Association between breast and colorectal cancers

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The risk of breast and colorectal cancers in immigrants from non-industrialised countries is sharply increased when they adopt a Western lifestyle. In addition, epidemiological studies on Western populations show an association between the two tumours, both in the same individual and also in close relatives. Most studies agree that high energy intake, obesity and inadequate physical exercise are associated with an increased risk of both tumours.


Risk markers for each cancer are examined in order to identify causative nutritional factors or metabolic-endocrine dysfunction. The role of steroid hormones and other possible carcinogenic mechanisms is discussed, concentrating on evidence of a role for insulin and insulin-like growth factors (IGFs) in the promotion of carcinogenesis in both organs.


Individuals with a genetic susceptibility to insulin resistance show triggering of hyperinsulinaemia following excessive weight gain or long-term diet high in saturated fat. Case-control studies show an association between hyperinsulinaemia and evidence of breast or colorectal carcinoma. Multiple laboratory studies show that increased activity of IGFs can stimulate the growth of human breast and colorectal cancer cells.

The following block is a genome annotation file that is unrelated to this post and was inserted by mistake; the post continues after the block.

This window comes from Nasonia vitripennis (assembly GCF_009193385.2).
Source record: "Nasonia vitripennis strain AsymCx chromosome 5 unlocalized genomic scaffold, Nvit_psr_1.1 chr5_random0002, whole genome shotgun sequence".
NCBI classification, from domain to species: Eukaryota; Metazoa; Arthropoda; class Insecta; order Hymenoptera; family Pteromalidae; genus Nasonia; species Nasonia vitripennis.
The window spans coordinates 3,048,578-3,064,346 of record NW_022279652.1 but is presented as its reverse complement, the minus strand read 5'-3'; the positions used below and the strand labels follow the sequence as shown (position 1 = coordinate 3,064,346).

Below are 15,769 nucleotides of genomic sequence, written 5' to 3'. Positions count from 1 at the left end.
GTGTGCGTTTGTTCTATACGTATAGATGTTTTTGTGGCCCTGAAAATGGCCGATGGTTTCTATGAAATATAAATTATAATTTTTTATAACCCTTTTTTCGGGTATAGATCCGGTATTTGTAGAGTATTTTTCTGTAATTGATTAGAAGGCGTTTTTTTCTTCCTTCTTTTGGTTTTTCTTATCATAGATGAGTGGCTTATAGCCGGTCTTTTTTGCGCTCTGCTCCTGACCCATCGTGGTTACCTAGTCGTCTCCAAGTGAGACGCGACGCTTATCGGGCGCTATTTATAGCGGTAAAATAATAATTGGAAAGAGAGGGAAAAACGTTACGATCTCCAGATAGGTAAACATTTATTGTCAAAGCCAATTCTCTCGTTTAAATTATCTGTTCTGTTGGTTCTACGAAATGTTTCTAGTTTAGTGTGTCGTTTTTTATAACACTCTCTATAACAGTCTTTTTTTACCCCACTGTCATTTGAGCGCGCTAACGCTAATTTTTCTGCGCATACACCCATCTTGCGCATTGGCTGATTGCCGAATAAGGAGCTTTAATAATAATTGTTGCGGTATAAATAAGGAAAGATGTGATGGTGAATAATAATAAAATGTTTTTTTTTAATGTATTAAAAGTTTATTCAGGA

It is postulated that either insulin resistance and its concomitants promote the development of breast and colorectal cancers, or that they share common risk factors. Sex steroid metabolism and organ specificity may explain age and sex differences between the tumours in relation to the role of obesity. Recent research suggests that a diet high in n-3 polyunsaturated fatty acids may reduce the risk of developing insulin resistance. This observation may be applied to test the hypothesis that an effect on hyperinsulinaemia may modify the risk of developing breast or colorectal cancer.

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